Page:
Diamonds Are Forever, Wars Are Not: Is Conflict Bad for Private Firms?
AbstractThis paper studies the relationship between civil war and the value of firms in a poor, resource-abundant country using microeconomic data for Angola. We focus on diamond mining firms and conduct an event study on the sudden end of the conflict, marked by the death of the rebel movement leader in 2002. We find that the stock market perceived this event as "bad news" rather than "good news" for companies holding concessions in Angola, as their abnormal returns declined by 4 percentage points. The event had no effect on a control portfolio of otherwise similar diamond mining companies. This finding is corroborated by other events and by the adoption of alternative methodologies. We interpret our findings in light of conflict-generated entry barriers, government bargaining power, and transparency in the licensing process. (JEL D74, G32, O13, O17, Q34)
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Bibliographic InfoArticle provided by American Economic Association in its journal American Economic Review.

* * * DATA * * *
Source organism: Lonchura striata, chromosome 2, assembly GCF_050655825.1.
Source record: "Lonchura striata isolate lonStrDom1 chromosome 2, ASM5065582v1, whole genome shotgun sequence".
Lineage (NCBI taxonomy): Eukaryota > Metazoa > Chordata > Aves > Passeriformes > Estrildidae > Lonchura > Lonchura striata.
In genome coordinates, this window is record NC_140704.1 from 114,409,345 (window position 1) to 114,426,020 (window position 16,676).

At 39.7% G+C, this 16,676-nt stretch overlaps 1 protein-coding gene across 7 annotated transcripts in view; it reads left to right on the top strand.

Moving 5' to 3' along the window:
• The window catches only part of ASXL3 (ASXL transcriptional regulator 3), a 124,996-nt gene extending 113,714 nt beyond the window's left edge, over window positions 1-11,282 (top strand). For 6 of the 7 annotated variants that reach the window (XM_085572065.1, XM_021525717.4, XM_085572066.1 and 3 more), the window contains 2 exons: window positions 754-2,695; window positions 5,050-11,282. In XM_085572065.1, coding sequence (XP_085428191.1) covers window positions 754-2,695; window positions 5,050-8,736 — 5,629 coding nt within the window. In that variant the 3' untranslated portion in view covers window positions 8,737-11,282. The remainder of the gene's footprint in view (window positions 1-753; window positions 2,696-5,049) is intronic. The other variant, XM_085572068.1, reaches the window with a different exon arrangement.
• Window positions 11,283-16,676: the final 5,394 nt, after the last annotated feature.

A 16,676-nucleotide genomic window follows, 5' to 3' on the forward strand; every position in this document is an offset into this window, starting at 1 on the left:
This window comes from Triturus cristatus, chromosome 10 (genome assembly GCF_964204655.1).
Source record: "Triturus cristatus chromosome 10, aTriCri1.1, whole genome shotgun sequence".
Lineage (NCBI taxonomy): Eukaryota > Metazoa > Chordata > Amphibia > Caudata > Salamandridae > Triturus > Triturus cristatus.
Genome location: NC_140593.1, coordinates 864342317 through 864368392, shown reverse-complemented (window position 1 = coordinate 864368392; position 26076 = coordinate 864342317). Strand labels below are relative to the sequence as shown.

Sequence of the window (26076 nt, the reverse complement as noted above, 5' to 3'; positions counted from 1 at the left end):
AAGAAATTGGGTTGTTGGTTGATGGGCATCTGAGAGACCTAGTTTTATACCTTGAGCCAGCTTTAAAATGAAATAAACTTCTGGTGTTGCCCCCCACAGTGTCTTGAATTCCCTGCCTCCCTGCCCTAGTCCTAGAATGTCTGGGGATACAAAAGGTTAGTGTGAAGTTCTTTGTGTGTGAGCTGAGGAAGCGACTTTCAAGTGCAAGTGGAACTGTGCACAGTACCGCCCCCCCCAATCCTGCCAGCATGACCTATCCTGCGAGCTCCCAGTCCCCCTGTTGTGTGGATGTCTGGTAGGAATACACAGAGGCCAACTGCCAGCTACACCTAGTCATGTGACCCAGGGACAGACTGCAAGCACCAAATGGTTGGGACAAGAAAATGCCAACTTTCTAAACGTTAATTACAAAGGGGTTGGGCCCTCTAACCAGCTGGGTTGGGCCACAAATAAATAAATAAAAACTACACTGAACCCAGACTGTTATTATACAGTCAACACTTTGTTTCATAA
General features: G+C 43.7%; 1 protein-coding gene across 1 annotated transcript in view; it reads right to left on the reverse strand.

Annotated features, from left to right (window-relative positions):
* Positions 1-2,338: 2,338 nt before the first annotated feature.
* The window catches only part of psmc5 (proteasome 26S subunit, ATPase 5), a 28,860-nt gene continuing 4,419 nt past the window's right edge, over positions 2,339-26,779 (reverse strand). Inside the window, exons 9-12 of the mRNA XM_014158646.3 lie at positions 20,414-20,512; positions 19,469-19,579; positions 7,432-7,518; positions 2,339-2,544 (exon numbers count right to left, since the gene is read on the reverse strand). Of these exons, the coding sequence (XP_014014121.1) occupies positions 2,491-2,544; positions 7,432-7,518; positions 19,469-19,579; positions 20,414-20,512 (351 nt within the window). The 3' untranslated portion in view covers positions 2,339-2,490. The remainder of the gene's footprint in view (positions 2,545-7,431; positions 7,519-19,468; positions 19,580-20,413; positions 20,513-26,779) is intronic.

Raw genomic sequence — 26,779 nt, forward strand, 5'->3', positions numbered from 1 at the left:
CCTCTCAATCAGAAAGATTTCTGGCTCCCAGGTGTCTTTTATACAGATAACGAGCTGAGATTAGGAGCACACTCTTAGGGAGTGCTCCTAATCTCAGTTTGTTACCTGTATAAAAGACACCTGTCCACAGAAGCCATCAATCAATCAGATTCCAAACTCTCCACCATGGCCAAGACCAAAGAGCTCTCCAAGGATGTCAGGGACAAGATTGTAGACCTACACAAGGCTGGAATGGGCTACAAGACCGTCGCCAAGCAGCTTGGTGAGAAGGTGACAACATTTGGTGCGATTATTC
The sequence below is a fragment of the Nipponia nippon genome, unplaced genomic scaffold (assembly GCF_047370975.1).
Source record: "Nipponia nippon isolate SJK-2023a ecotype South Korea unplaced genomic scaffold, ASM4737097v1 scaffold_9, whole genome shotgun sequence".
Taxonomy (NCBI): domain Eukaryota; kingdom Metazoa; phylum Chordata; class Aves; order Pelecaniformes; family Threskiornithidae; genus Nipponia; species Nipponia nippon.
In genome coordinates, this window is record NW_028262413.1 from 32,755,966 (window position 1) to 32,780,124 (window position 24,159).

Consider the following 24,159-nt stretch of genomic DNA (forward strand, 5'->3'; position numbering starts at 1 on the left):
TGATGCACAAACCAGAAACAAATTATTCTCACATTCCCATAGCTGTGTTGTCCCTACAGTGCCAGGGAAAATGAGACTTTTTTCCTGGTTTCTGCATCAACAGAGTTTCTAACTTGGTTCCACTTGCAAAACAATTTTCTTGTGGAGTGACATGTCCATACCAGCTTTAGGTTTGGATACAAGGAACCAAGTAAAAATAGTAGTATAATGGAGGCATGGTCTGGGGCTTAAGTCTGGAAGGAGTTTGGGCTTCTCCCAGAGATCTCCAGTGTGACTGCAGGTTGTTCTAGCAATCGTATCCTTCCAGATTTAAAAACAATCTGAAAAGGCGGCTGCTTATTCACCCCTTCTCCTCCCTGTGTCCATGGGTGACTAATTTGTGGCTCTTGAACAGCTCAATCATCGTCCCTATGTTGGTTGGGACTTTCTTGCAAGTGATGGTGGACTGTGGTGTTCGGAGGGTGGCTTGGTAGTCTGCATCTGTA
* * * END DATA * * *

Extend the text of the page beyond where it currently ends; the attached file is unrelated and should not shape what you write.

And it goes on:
Volume (Year): 97 (2007)
Issue (Month): 5 (December)
Other versions of this item:
- Guidolin, Massimo & La Ferrara, Eliana, 2004. "Diamonds are Forever, Wars are Not: Is Conflict Bad for Private Firms?," CEPR Discussion Papers, C.E.P.R. Discussion Papers 4668, C.E.P.R. Discussion Papers.
- Massimo Guidolin & Eliana La Ferrara, 2006. "Diamonds are forever, wars are not. Is conflict bad for private firms?," Working Papers, Federal Reserve Bank of St. Louis 2005-004, Federal Reserve Bank of St. Louis.
- G14 - Financial Economics - - General Financial Markets - - - Information and Market Efficiency; Event Studies; Insider Trading
- O12 - Economic Development, Technological Change, and Growth - - Economic Development - - - Microeconomic Analyses of Economic Development
- O16 - Economic Development, Technological Change, and Growth - - Economic Development - - - Financial Markets; Saving and Capital Investment; Corporate Finance and Governance
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